With his flowing locks and dead-eye shooting, Jeff Ledbetter has had no problem at all making the transition from sunny Southern California to the wintry Idaho Palouse. The junior guard, who hails from Irvine, Calif., where he starred for the Irvine Valley Lasers, wasted no time establishing himself as one of the Vandals’ top threats from downtown.
In his first Division I game, on the road at Utah, Ledbetter exploded off the bench for 16 points on 5-for-7 shooting, and nailed four of six shots from beyond the arc. Those buckets were key to the Vandals’ season-opening 94-87 upset of the defending Mountain West Conference champion Utes.
While Ledbetter has not had a big-numbers night like that since, as coach Don Verlin plays with lineups and rotations, in virtually every game he’s provided a spark or forced defenders to take notice.
Take Sunday night’s victory over #25 Portland, for example. Jeff played a key role in a quick 8-0 Idaho run midway through the first half that broke the back of the visiting Pilots.
First, he dished to a wide-open Marcus Lawrence, who drilled the Vandals’ first 3-pointer of the afternoon. Just 57 seconds later, it was Ledbetter’s turn to score. Finding himself in position at the top of the key, Jeff pump-faked, stepped back and canned a contested trey. It was his only field goal of the night, but was it ever a big one.
Plus, he’s already grabbed a share of one honor: best hair in the WAC.
We sat down with Jeff last week to find out why he chose Idaho, how he’s developing as a student and an athlete and where he hopes the Vandals will go this season.
How did you get your start in basketball?
As far back as I can remember, my dad grew up playing basketball and my two brothers were playing, so a ball was put in my hands from day one.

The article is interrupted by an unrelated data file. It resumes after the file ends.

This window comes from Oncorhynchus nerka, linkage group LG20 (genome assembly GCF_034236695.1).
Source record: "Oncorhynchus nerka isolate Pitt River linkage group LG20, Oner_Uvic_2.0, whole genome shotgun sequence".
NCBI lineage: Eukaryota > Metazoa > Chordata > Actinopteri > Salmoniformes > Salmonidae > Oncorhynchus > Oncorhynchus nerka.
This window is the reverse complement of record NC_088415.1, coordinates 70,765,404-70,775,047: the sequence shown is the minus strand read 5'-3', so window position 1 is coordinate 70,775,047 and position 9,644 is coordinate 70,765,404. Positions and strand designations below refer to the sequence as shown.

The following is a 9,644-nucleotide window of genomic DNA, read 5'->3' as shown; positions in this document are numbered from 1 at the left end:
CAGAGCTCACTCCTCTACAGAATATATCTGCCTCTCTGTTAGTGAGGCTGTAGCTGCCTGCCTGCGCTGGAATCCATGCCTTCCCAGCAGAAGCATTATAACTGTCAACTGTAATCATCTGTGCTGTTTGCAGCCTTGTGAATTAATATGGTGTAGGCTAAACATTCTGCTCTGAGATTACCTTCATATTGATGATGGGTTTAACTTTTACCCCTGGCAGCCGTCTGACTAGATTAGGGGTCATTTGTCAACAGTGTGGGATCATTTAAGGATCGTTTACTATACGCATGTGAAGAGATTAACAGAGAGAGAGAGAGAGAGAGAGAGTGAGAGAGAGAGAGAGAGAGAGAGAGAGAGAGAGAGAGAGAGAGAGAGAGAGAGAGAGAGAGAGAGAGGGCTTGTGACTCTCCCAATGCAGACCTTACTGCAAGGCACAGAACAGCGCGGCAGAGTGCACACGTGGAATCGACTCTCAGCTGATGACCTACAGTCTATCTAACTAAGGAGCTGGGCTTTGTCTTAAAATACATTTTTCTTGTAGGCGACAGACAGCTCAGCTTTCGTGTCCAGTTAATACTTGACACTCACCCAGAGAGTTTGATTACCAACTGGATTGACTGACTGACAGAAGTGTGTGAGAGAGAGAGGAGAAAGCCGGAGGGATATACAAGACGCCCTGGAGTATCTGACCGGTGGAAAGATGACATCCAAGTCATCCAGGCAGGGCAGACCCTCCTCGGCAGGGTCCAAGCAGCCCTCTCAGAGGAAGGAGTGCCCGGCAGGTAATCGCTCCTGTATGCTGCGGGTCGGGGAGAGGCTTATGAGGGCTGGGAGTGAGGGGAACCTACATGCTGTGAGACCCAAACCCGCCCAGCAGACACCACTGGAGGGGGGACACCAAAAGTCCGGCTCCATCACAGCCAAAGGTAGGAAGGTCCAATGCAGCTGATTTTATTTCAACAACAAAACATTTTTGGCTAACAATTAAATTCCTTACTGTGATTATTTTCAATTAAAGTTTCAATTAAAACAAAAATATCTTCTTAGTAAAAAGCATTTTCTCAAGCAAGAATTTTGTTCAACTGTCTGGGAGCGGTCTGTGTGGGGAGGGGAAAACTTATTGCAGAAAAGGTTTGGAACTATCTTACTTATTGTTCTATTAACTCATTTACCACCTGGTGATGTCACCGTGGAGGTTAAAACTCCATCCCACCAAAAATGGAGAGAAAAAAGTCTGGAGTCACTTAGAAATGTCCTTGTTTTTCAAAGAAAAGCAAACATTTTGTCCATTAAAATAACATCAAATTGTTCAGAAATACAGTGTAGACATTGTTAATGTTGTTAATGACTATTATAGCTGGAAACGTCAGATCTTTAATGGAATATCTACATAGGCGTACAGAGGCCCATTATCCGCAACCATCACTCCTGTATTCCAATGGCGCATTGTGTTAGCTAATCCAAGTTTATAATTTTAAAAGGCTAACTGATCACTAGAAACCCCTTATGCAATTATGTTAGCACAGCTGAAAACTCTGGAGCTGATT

I went to Orange Lutheran, and high school ball was a lot of fun. We had a great crowd, it was great to play in front of your friends. We never won CIF or state or anything but it was a fun time and a really good learning experience. It was the perfect school for me to go to.
Tell us about your career at Irvine Valley, and how did you end up with the Vandals?
I ended up going there after high school, I had a shoulder injury so I sat out and put on a bunch of weight, like 20 or 30 pounds. I knew I had to work hard, because my ultimate goal was to get to D-I.
My teammate, Kashif Watson, came up here first. I heard nothing but good things about Idaho and Coach Verlin and everyone, so I made it my mission to get up here too.
Moscow must have been quite a change!
Yeah, it was a lot different. I came out here in the summertime and didn’t know what cold meant, but I loved it from my first visit. All the guys chill together and we all get along, the chemistry was there from the start. I like having the college environment, too. I wanted to get away from California, experience something diferent, experience the seasons and the college town. As soon as I got here, I knew I wanted to play here.
Did you get any other offers?
There were a couple that I almost signed with after my freshman year, because Idaho didn’t have any scholarships available. But I decided to go back and play another year at Irvine. I didn’t want to rush into something because it’s a big decision to decide where you want to play. After that, Verlin called me up and it worked out how I wanted it to.
How do you think you’re developing as a player?
You know, I put on a lot of size in juco and that helped me a lot, getting in the weight room. You have to have strength to play at this level. A lot of is mental, though — you have to keep working, stay humble and never be satisfied with the way you are.